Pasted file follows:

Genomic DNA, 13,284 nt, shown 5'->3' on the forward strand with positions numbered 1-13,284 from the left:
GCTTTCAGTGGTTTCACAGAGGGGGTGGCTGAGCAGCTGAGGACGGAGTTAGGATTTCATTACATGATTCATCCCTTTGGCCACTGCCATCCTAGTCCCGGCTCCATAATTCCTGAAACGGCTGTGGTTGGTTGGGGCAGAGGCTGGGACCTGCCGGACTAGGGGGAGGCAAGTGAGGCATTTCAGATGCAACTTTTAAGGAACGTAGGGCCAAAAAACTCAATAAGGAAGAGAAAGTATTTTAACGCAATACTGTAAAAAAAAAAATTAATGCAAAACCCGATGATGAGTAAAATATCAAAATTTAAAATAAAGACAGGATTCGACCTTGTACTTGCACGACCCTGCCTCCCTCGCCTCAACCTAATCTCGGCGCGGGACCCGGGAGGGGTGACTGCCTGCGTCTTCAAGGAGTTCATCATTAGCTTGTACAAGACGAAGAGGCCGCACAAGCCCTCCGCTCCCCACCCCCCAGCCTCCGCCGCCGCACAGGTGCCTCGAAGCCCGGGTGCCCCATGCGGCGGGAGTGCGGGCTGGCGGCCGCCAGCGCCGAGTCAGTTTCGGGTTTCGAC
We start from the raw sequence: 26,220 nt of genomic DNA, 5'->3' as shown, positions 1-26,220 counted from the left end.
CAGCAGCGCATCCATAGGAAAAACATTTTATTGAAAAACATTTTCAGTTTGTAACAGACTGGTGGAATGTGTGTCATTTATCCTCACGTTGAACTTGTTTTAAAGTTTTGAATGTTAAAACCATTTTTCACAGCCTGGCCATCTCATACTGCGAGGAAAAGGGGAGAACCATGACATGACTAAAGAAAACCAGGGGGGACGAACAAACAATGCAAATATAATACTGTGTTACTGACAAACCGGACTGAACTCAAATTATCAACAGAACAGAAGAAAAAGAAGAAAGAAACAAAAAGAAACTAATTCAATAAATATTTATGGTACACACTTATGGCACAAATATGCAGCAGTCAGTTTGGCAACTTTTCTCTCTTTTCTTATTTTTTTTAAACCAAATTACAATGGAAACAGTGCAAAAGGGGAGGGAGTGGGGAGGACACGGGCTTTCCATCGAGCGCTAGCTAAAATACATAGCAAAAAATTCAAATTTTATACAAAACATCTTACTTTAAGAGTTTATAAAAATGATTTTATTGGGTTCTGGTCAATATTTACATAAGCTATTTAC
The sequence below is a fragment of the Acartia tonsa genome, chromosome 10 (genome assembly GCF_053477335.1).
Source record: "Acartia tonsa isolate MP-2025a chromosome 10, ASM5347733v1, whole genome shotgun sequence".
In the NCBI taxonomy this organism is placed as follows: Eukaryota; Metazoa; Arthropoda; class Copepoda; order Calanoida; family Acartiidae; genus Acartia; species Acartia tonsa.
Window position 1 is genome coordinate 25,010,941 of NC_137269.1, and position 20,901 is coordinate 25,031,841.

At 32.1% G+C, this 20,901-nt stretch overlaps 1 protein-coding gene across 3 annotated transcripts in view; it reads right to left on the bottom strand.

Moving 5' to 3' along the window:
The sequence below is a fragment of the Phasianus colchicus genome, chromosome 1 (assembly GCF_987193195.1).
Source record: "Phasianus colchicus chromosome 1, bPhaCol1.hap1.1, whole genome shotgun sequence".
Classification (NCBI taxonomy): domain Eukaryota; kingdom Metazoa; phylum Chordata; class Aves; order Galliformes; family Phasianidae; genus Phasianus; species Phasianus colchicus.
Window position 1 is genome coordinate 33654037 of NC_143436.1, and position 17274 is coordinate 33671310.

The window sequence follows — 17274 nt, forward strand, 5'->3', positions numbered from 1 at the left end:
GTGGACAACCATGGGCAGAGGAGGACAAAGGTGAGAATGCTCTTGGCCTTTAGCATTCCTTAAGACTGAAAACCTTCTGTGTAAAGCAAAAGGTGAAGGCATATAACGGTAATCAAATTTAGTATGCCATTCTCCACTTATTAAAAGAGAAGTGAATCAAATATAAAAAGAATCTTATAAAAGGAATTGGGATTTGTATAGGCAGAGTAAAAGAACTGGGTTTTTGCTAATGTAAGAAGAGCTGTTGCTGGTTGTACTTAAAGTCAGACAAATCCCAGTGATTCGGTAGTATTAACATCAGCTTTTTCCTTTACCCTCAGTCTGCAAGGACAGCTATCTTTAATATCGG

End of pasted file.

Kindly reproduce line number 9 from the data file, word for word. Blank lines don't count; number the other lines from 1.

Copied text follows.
At 32.1% G+C, this 20,901-nt stretch overlaps 1 protein-coding gene across 3 annotated transcripts in view; it reads right to left on the bottom strand.